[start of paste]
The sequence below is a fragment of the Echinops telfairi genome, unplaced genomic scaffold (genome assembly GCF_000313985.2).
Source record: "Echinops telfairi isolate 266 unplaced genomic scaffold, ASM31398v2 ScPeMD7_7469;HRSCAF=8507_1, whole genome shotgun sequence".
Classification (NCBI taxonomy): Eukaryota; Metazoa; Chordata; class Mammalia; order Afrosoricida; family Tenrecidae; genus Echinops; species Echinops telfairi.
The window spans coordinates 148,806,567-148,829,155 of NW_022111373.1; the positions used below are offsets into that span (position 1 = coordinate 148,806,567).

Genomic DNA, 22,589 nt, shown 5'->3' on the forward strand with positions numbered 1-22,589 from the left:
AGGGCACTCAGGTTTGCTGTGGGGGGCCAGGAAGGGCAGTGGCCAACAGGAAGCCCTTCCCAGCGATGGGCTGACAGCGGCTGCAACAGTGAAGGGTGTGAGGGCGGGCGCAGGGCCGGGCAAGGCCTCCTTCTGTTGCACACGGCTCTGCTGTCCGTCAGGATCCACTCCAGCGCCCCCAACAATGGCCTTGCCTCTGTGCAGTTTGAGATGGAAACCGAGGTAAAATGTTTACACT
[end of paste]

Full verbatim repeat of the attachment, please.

The sequence below is a fragment of the Echinops telfairi genome, unplaced genomic scaffold (genome assembly GCF_000313985.2).
Source record: "Echinops telfairi isolate 266 unplaced genomic scaffold, ASM31398v2 ScPeMD7_7469;HRSCAF=8507_1, whole genome shotgun sequence".
Classification (NCBI taxonomy): Eukaryota; Metazoa; Chordata; class Mammalia; order Afrosoricida; family Tenrecidae; genus Echinops; species Echinops telfairi.
The window spans coordinates 148,806,567-148,829,155 of NW_022111373.1; the positions used below are offsets into that span (position 1 = coordinate 148,806,567).

Genomic DNA, 22,589 nt, shown 5'->3' on the forward strand with positions numbered 1-22,589 from the left:
AGGGCACTCAGGTTTGCTGTGGGGGGCCAGGAAGGGCAGTGGCCAACAGGAAGCCCTTCCCAGCGATGGGCTGACAGCGGCTGCAACAGTGAAGGGTGTGAGGGCGGGCGCAGGGCCGGGCAAGGCCTCCTTCTGTTGCACACGGCTCTGCTGTCCGTCAGGATCCACTCCAGCGCCCCCAACAATGGCCTTGCCTCTGTGCAGTTTGAGATGGAAACCGAGGTAAAATGTTTACACT